Fiction Addiction — That’s Some Good $hi*
1. John, a photographer, & Lacey, a bartender, going back to the LES after feeling withdrawals from their recent move to Brooklyn. 2. As Brad Listi would say: “It’s a book, you can read it, oh my god.”
I’d been hearing some buzz around the new(ish) reading series Fiction Addiction, but had failed to make it out to see what all the talk was about. Then I met the series’ curator, Christine Vines, at Franklin Park earlier this month, and, after being impressed by both her writing skills and sweetness, I decided I really had to get over to 2A this month to check it out. This month seemed to be an especially good place to start, with the theme being “Potential” (fitting for the new year), and the readers including Said Sayrafiezadeh, Joshua Furst, Nadia Kalman and Tanya Rey.
1. Tanya Rey, reading about Cuba & underage sexuality. 2. Writerly love: Hannah Tinti & reader Said Sayrafiezadeh.
The series is held in the second floor of the bar, which is a small room that is still made comfortable by plenty of places to sit, lean, and — if you’re me — rest your notebook to frantically scribble notes. There’s candles, there’s big windows, the walls are a soft cream and warm brown — it’s evident that this neighborhood, and this bar, has gotten a make-over in the past few years. Music and laughter drifts up from the bar-goers downstairs, but they’re far enough away that you can still make out each reader’s words without becoming distracted. So, in short, it’s a perfect space to have a reading.
Tanya Rey, who has glowing skin and shiny hair and looks all of seventeen, was the first reader. She told us that she felt like DJ Laz opening up for Lady Gaga, and, “if you don’t know who DJ Laz is… exactly.” She read from her novel-in-progress, which takes place in Cuba and Miami, but the section she read from was a Cuba chapter. We heard about the “summer of good fights,” and two young girls whose friendship turned into something more. There was a tastefully-done sex scene, which followed a piece of wisdom that I’ve picked up from Amy Hempel: If you want to write about sex, the scene has to be explicated by something else (the “something else” here was birds). Rey is someone to definitely keep an eye on — girl really knows how to craft a sentence.
1. Nadia Kalman at the mic. 2. Christine Vines & Penina Roth: Two of NYC’s hottest reading series curators, taking a break from their bitter, bitter rivalry.
Nadia Kalman went next, and said that this was one of the most “innovative and terrifying” reading series, pointing to the big screen-sized projection of herself on the brick wall of the building across the street (Oh, did I forget to mention that? Fiction Addiction bonus: if you read here, you will literally be as big as a movie star). She read a section in which any relationship’s potential would be tested: when we take our significant other to meet our family for the first time. We were treated to a Passover scene with Russian Jews, in which they argued over the first line of Anna Karenina. (“No one in America knows how Anna Karenina actually starts,” said an especially codgy relative.) The prose was lively, clear, and bitingly funny.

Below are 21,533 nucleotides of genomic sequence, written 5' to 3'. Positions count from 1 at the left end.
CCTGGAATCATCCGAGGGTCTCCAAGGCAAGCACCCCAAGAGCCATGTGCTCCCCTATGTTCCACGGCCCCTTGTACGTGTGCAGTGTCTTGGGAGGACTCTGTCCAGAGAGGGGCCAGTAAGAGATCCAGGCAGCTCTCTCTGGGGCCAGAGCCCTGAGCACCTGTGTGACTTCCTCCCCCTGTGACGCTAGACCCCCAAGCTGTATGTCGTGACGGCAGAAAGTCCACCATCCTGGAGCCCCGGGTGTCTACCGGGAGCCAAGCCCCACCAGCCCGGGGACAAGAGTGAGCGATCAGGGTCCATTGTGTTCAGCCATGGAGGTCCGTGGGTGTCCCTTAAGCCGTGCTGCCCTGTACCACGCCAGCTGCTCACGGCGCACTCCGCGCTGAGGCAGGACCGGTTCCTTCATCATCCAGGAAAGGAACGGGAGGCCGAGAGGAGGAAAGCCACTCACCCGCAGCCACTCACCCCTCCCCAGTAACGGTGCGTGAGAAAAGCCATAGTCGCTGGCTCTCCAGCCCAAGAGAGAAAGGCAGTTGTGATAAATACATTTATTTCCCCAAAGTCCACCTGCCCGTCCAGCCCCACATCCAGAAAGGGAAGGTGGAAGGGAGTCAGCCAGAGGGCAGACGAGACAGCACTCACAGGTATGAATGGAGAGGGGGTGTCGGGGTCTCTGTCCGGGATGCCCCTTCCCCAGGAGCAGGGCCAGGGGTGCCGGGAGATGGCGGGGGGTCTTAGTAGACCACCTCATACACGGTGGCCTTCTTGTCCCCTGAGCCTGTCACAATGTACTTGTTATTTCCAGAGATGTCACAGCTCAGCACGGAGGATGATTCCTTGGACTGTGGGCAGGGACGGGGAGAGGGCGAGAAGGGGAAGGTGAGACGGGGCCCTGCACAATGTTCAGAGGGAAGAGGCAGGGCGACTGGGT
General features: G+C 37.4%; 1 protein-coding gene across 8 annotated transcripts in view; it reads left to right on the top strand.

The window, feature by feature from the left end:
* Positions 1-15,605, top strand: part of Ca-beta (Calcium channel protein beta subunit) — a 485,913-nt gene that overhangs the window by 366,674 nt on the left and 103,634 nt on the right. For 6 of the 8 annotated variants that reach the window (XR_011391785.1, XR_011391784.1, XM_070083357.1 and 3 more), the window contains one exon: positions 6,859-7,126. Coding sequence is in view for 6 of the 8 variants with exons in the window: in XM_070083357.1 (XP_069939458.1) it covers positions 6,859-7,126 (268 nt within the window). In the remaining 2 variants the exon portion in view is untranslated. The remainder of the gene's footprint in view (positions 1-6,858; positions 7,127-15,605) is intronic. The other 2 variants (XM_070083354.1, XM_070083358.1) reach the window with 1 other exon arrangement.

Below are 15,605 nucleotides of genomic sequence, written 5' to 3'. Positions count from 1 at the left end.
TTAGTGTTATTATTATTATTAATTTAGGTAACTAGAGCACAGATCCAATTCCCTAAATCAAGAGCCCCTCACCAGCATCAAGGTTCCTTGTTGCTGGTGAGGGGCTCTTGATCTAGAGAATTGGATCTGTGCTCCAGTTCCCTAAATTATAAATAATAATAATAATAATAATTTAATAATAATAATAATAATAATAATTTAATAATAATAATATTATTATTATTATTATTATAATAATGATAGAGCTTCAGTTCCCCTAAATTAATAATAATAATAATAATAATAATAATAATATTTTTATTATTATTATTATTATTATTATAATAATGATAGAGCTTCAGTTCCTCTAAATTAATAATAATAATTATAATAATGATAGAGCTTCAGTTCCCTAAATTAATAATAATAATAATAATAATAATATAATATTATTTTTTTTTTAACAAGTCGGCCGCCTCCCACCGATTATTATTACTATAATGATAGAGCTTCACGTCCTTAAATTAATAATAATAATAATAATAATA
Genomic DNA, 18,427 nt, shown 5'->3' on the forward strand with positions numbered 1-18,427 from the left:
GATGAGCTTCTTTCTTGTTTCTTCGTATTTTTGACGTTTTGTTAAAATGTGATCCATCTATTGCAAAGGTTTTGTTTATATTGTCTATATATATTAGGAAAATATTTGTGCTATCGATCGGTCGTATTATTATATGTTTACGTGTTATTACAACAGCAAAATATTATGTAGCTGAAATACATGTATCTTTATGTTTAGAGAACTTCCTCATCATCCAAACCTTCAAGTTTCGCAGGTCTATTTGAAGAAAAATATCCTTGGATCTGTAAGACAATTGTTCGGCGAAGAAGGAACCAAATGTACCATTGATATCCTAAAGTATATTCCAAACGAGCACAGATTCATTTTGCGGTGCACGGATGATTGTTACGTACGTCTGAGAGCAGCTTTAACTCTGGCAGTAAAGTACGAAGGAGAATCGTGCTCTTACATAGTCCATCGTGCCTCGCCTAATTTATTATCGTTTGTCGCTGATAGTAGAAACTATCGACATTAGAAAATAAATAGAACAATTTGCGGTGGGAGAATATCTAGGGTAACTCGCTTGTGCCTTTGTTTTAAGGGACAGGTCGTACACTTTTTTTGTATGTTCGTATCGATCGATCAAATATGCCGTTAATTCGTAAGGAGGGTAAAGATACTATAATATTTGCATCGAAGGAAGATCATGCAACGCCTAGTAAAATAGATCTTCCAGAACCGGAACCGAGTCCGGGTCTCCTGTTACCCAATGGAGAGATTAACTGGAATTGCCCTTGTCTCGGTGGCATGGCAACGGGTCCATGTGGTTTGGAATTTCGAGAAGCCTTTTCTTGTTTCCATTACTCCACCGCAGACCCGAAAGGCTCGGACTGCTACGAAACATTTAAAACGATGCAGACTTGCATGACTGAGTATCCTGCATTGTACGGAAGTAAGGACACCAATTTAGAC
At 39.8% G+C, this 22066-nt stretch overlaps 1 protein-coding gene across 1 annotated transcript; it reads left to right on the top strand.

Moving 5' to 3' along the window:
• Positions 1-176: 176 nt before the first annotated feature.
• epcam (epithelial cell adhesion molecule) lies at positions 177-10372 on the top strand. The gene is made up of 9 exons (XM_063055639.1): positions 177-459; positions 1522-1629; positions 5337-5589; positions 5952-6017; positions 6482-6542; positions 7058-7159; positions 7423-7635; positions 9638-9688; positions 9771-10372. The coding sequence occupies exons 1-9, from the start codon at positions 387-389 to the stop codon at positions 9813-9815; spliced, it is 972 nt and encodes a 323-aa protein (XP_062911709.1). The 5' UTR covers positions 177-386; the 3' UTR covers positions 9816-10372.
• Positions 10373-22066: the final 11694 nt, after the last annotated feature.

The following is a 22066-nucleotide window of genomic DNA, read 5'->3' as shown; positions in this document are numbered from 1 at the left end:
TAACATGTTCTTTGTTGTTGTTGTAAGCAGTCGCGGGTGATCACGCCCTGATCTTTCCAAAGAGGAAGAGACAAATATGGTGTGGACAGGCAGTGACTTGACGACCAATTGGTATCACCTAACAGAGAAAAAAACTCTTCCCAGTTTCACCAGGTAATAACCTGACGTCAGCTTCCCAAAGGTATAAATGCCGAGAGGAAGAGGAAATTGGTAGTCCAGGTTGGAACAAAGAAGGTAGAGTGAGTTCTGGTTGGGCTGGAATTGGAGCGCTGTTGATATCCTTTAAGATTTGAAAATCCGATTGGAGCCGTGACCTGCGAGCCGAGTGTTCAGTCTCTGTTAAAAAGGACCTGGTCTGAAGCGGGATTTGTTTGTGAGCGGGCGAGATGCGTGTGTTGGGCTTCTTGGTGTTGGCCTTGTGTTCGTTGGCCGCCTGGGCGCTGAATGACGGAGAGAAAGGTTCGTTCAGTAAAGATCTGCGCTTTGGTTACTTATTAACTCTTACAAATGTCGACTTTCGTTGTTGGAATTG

1. My “helper” (a.k.a. “boyfriend”) went out on the street to get this one of Joshua Furst. (Thanks, David!) 2. Said Sayafiezadeh on the big screen.
Joshua Furst was the third reader of the night, and read to us from One Inch Tall, his novella, which opened up in an awesomely brutal way, featuring “ax-wielding trolls,” “pelts of human scalp,” and “daggers of icy fear.” Furst’s nerdy humor made me wish my nerdiest-of-nerds BFF was there to enjoy it (she’s got a twenty-sided dice tattooed on each wrist, for christsake, and would have loved Furst dropping nerd bombs like “+1 agility”). We segued seamlessly into more traditional territory, with a clueless and very nerdy narrator who did things like prematurely express his love, which resulted in a slammed door in the face. But potential prevailed — by the end of the section, the narrator had fallen into a requited “dependence called love.”
Said Sayrafiezadeh was the final reader of the evening. He told us that he’d lived two blocks east from 2A when he first moved to NYC in the ’90s, back “when this area was a shithole.” His apartment featured luxurious amenities such as a toilet that didn’t properly flush and a non-functional refrigerator. “I used to walk by this bar and think [the people outside] were the coolest people I’d ever seen,” he said. “And now look at us.” He read “Most Livable City” from The Paris Review, which featured: Pittsburgh, a bus strike, a stroke-victim neighbor, and a lecherous boss. Oh, and tons of good one liners, such as “My cock feels full with the thought of you in my heart.”
My verdict on Fiction Addiction? Between the talented writers, the big screen, and the comfortable space, the series is highly recommended. Catch it monthly, on the last Tuesday of each month.
by Nadia Kalman
The Sabotage Cafe (Vintage Contemporaries)
by Joshua Furst
When Skateboards Will Be Free: A Memoir
by Said Sayrafiezadeh
— Julia Jackson is a fiction writer and the editor of Electric Dish. Find her on the internet here.